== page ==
No one wants to take the first piece of dessert because of the chance it’s been touched. People prefer the pieces in the back. The same goes for the first milk carton at the grocery. Why grab the first one we can see presumably untouched versions inches behind?
No one wants to sit in the front of the classroom because it increases our chances of getting called on. We prefer to sit in the back, hiding like a needle in a haystack.
No one wants to be the first to dance at a gala. But everyone starts dancing as soon as one couple makes the first move. People feel more comfortable in conforming when they can blend in.
Who wants to be first? No one, typically.
No matter how much we obsess with primacy, most people fear to take that first step. People desire success, but they refuse the extra attention that comes with it.
But being first can become normal quickly. The jitters fade after we decide to dive in. We halt the mind’s exaggeration and imaginary fears.
So that piece of cake is just as fresh. Buying the first carton of milk makes it taste no different than the rest. Sitting in front of the classroom is as equitable as the back. And taking that first dance becomes a pleasant rhythm everyone else wants to mimic.
No one actually cares about standing out as much as we think!
There’s no harm in being the first to make the leap. As opportunity dries up, hesitating to the end can even be more uncomfortable.
The longer we wait, the worse it gets. In some cases, it’s better to go first and get it over with than fueling a sense of doubt.
People learn through experience and clear examples. That’s why classrooms and meetings are full of images, maps, and graphs.
But the teaching only starts there. It’s the teacher’s responsibility to give context to the material. A good teacher communicates effectively and provokes different trains of thought amongst students.
Meanwhile, it’s the student’s responsibility to be curious and ask questions. A good student thinks alone but bounces off ideas within the classroom.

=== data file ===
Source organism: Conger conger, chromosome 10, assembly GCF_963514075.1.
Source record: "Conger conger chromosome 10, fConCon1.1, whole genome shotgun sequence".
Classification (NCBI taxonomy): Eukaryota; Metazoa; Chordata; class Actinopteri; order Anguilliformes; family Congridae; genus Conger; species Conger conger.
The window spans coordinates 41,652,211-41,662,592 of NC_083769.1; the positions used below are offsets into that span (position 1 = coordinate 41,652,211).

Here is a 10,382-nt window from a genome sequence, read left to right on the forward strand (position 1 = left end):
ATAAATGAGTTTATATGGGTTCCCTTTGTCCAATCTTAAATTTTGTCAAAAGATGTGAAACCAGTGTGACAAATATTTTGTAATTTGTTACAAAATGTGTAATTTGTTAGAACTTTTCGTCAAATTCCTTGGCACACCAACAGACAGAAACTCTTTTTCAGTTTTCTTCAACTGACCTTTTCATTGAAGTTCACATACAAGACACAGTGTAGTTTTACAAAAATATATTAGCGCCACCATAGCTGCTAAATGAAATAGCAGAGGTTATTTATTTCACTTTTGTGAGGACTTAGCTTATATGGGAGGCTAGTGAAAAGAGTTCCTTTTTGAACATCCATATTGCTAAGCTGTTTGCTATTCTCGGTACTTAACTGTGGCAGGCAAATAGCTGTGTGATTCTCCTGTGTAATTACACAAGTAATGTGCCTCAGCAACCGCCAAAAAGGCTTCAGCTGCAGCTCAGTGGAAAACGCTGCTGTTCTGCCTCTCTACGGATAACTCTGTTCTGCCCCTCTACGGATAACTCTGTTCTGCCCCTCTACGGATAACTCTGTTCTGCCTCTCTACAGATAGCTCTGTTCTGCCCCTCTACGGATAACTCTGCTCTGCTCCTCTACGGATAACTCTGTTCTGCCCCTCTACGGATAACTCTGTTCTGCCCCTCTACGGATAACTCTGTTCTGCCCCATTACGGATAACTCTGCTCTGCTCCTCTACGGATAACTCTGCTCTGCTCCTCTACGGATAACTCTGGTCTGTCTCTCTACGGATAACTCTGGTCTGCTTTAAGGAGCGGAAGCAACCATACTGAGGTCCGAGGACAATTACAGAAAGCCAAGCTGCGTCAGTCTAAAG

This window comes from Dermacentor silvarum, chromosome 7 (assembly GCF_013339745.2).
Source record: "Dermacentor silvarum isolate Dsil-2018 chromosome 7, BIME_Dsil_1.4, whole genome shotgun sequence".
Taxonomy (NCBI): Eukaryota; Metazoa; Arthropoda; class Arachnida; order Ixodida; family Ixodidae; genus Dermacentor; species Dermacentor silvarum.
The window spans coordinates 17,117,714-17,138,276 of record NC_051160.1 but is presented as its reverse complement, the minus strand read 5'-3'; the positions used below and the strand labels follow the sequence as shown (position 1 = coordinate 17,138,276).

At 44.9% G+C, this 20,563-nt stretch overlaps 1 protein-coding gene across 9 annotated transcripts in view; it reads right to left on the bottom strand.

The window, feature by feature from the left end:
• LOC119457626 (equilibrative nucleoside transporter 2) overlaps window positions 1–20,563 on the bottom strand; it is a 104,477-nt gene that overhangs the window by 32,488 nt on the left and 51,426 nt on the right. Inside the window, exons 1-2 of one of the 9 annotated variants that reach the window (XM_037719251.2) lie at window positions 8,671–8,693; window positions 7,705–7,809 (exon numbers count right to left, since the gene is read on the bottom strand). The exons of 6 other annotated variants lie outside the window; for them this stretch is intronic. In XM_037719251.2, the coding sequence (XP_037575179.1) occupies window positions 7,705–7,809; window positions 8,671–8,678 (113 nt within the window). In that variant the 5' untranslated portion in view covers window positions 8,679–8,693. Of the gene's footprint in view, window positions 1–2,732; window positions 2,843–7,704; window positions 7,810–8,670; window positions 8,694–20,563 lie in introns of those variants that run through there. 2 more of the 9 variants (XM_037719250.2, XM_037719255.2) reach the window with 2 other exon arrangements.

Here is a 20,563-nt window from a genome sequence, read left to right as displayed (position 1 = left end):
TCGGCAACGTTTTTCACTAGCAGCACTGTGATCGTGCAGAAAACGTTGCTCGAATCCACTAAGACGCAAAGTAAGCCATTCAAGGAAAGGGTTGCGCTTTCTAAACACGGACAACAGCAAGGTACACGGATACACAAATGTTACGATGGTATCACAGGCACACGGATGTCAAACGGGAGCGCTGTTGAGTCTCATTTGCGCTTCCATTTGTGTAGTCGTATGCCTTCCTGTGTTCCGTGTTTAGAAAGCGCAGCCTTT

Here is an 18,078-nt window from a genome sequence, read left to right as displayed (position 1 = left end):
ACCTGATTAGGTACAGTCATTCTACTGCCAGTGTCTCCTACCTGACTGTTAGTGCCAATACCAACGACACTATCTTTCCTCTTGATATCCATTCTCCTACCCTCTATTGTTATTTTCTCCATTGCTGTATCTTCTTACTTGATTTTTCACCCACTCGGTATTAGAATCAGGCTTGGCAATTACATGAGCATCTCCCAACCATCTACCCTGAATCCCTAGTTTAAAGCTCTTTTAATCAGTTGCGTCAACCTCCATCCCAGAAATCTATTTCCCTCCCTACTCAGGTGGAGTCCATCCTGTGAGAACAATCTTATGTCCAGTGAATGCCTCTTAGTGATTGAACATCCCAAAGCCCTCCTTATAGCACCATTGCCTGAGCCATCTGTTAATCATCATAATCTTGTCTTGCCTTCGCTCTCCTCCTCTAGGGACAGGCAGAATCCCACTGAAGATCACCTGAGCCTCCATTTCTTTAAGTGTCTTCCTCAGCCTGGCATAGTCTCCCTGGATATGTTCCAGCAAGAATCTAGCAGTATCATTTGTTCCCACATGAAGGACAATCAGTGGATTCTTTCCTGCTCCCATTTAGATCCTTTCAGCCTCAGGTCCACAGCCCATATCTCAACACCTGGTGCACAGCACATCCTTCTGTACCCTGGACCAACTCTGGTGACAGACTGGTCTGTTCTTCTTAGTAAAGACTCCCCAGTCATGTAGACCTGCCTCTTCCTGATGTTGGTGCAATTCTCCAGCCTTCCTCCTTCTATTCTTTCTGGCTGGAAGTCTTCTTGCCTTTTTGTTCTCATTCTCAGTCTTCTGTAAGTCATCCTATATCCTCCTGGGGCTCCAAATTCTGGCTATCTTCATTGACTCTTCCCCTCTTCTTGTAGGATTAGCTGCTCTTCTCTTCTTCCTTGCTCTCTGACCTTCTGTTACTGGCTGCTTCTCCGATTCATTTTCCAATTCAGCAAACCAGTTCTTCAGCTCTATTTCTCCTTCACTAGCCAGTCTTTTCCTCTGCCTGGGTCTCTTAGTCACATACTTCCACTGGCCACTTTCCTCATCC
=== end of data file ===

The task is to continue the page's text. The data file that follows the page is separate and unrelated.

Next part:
Teaching and learning are reciprocal relationships that lean on an open forum. So while visual examples explain everything, they don’t make sense until the material in them gets talked about or written down.
Goals create focus. But those same goals can also crimp the pursuit.
Instead of focusing on the goal, focus on the process.
Instead of relentlessly pursuing positivity, happily chase failure.
A real goal is one that’s doom to fail. It probably is impossible. But no one succeeds in their first try. Life is a game of increments.
Skip progress and perfection and embrace process and uncertainty. Show up everyday, do the work, and ship it if it’s good enough. Keep the practice of patience and success will meet you on the other side.
1. Frederich Church was a devout Protestant. However, he prioritized his interests and curiosities over religion. Since he was an artist, he may have also used his house to market/differentiate himself from the others.
2. The museum had a couple offices inside. I would say that seeing those rooms tainted the illusion. When you’re recreating stories, you should probably close the door on modernity.
Story short, you have to admire Church for doing something different in a more parochial era of American culture. But you have to do what no one else is doing if you want to stand out. Uniqueness is timeless.